The Single Most Important Determinant of Happiness
We celebrate the International Day of Happiness today.
Posted March 21, 2018
Twenty years ago, while president of the American Psychological Association, Martin Seligman founded the field of positive psychology, the science of what makes individuals and communities thrive. We know a lot more today about what leads to happiness than we did back in 1998. Chris Peterson, one of the pioneers in the field, argued you could sum up positive psychology in three words: other people matter. And Seligman identifies relationships as one of the five key pillars of happiness in his model of well-being. Called PERMA, Seligman’s model includes Positive emotions, Engagement. Relationships, Meaning, and Accomplishment.
While each of the pillars is important for a well-balanced life, healthy relationships may be the single most important determinant to happiness, according to research. We evolved as social beings, after all. And having close friends or a romantic partner to share our experiences with can add even more meaning to a wonderful life.
Today is the International Day of Happiness. For the past five years, this day has been celebrated by the UN to recognize the importance of happiness in the lives of people across the globe. Schools, businesses and governments everywhere are celebrating this important day in unique ways.
In Philadelphia, the birth place of positive psychology, The University of Pennsylvania’s Positive Psychology Center hosted a free “teach-in” event for the Penn community and public titled “The Knowledge and Practice of Well-Being” that included a number of lectures discussing various facets of happiness. We were delighted to be two of the speakers discussing what science can tell us about well-being and what we can all do to help ourselves and others thrive. We focused our talk on the importance of cultivating happy relationships and presented the research we discuss in our book Happy Together: Using the Science of Positive Psychology to Build Love That Lasts.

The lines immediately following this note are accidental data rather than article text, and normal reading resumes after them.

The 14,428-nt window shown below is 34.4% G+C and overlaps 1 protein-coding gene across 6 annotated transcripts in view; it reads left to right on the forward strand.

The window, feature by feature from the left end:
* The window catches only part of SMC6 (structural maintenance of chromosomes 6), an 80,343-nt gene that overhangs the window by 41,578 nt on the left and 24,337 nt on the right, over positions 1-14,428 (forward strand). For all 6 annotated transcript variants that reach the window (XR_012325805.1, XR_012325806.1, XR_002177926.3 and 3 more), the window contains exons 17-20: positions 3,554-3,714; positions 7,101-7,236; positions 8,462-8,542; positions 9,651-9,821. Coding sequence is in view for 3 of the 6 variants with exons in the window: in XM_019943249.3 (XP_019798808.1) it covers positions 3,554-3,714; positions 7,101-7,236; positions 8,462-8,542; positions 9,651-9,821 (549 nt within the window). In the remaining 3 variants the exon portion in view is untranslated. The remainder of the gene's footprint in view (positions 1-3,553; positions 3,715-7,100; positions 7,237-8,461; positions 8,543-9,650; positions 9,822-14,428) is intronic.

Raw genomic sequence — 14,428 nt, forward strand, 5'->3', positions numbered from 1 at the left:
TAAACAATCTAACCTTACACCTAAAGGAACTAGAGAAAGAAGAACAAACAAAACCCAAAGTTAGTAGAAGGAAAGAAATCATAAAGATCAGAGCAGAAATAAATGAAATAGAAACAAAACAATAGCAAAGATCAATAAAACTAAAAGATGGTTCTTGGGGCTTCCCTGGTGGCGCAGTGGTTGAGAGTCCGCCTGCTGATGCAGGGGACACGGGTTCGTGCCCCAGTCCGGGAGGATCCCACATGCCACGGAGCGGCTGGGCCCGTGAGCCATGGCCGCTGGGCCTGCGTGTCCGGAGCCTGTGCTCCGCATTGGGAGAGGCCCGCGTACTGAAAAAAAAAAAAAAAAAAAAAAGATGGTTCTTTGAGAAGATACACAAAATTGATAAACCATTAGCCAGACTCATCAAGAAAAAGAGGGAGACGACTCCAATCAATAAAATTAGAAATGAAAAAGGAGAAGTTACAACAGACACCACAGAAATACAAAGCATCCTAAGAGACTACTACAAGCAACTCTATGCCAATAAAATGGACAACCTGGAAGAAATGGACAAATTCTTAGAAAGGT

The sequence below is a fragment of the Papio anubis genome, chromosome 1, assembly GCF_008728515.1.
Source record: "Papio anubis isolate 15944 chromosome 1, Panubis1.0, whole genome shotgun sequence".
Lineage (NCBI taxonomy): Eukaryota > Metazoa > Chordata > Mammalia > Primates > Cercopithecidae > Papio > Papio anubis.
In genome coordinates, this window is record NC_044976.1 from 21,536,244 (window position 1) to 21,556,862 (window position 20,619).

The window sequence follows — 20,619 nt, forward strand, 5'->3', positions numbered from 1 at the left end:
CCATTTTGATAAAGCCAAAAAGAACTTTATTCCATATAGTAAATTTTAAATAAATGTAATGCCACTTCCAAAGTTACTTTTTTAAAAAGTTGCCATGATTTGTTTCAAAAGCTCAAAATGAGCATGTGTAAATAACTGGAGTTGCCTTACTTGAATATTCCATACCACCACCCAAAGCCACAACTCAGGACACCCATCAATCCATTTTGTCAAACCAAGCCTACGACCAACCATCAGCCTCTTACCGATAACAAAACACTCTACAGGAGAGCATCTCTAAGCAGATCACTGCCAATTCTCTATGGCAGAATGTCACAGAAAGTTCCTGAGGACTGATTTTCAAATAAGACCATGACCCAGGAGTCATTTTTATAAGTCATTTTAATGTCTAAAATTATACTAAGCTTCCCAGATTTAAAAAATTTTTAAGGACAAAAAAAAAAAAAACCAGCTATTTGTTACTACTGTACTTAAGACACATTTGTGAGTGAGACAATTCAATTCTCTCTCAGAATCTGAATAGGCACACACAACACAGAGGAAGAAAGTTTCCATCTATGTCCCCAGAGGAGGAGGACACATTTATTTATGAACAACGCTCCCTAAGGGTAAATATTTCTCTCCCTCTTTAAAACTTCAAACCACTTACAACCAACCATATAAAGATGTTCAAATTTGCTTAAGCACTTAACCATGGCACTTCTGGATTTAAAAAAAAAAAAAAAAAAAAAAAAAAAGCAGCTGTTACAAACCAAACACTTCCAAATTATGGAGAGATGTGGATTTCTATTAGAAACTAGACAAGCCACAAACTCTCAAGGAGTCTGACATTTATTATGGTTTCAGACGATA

We now know that happy relationships – platonic as well as romantic ones – have a powerful impact on our well-being. We also realize that all relationships take work, especially romantic ones. They don’t just magically happen, except in fairy tales, of course. In real life, healthy habits are what lead to long-term love and happiness. To enhance your relationship, practice the following tips:
- Spend a few minutes thinking about your romantic relationship and the typical interactions you have with your partner. Do you tend to focus on problems in your relationship? Or do you tend to focus on opportunities to connect? Ask yourself what specific steps you can take to proactively improve your connection.
Focus on what is going right, rather than wrong on your relationship. Since good things happen five times more often than bad things on a daily basis be sure to direct your attention to the positive rather than dwelling on the negative.
Identify and use your strengths every day and help your partner to do so as well. Couples who help each other exercise their strengths enjoy greater relational and sexual satisfaction.
Practice daily mindfulness to help direct your attention to the good in your partner. Start a simple meditation practice by spending a few minutes each day sitting in a comfortable chair, closing your eyes, and focusing on your breath.
By practicing these healthy habits you will likely increase the quality of your relationships and experience greater happiness. Now that is something worth celebrating on International Day of Happiness!
Park, N., & Seligman, M. E. (2013). Christopher M. Peterson (1950-2012). American Psychologist 68(5), 403.
Pileggi Pawelski, S. & Pawelski, J. Happy Together: Using the Science of Positive Psychology to Build Love that Lasts. (2018). TarcherPerigee.
Seligman, M. E. P. (2012). Flourish: A Visionary New Understanding of Happiness and Well-being. New York: Attria Books.